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Jones, Robert Elijah(1872–1960) - Bishop, editor, Chronology

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Active participation in the African American community was an important commitment that Robert Elijah Jones made to his church and his community. Early on he was ordained as a Methodist Episcopal minister and later became the first elected African American bishop of the Methodist Church. In his role as bishop Jones supported efforts to give African Americans a voice in the activities and decisions of the Methodist Church. The church previously did not allow African Americans in any major role. Jones played a key role in the relationship between African American and white Methodist churches of the time. As a clergyman, he offered strong and eloquent words to bring many to religious awareness. His opinion was sought by persons of influence not only because of his role as editor of the Southeastern Christian Advocate but as a person of character and commitment to the community.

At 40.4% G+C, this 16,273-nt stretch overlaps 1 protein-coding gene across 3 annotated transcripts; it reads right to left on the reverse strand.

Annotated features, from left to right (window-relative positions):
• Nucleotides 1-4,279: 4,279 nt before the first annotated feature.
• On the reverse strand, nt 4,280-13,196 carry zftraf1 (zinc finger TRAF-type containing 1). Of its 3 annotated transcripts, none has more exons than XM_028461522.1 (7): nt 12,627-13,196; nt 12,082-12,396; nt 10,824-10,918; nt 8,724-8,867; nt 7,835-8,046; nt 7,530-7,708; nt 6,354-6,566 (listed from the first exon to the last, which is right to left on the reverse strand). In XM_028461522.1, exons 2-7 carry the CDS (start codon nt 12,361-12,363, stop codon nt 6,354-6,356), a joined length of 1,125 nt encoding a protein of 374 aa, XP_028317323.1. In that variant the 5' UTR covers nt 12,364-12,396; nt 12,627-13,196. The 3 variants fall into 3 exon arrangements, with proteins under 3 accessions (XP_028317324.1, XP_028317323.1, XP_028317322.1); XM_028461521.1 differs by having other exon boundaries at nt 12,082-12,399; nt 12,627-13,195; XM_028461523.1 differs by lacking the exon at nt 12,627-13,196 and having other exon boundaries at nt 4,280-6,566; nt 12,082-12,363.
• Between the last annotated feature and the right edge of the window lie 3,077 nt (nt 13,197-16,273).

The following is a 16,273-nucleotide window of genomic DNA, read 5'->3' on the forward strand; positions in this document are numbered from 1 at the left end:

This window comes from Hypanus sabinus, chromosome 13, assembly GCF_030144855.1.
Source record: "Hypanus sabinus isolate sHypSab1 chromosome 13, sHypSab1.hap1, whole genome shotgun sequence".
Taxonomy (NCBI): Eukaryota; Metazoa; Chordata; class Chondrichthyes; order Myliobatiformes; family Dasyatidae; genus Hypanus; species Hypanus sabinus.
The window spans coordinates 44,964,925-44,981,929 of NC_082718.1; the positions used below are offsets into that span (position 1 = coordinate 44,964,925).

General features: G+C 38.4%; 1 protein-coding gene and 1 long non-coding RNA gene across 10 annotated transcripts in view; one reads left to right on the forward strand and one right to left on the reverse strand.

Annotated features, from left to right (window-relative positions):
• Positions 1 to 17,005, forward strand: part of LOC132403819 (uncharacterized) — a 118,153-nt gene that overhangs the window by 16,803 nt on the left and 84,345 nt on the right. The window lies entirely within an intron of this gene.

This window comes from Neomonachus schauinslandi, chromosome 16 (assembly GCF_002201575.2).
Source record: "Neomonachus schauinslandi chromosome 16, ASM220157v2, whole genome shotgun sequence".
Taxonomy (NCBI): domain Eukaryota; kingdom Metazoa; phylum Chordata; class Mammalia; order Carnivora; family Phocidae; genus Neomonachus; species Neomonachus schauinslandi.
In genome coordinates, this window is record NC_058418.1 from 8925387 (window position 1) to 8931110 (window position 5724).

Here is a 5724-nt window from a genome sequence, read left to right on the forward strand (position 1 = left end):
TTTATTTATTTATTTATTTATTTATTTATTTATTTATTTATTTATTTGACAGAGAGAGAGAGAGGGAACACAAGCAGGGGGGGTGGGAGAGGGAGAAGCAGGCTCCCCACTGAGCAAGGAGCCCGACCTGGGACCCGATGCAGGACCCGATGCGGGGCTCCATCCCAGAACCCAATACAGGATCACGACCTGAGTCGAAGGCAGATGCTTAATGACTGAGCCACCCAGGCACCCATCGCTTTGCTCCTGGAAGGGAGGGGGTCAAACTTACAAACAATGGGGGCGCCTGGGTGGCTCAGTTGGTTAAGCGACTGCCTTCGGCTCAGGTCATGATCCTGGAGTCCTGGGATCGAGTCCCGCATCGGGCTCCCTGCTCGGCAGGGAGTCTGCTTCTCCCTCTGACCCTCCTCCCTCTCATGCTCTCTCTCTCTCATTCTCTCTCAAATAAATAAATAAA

Robert Elijah Jones was born on February 19, 1872 to Sydney Dallas and Mary Jane Holley Jones in Greensboro, North Carolina. While many in his community left to receive their education elsewhere, Jones stayed close to home. He attended public school and upon graduation attended Bennett College which is a historically black college that at the time was coeducational. (Bennett later became an all African American women’s college.) Jones received his A.B. degree from Bennett College in 1895.



Born in Greensboro, North Carolina on February 19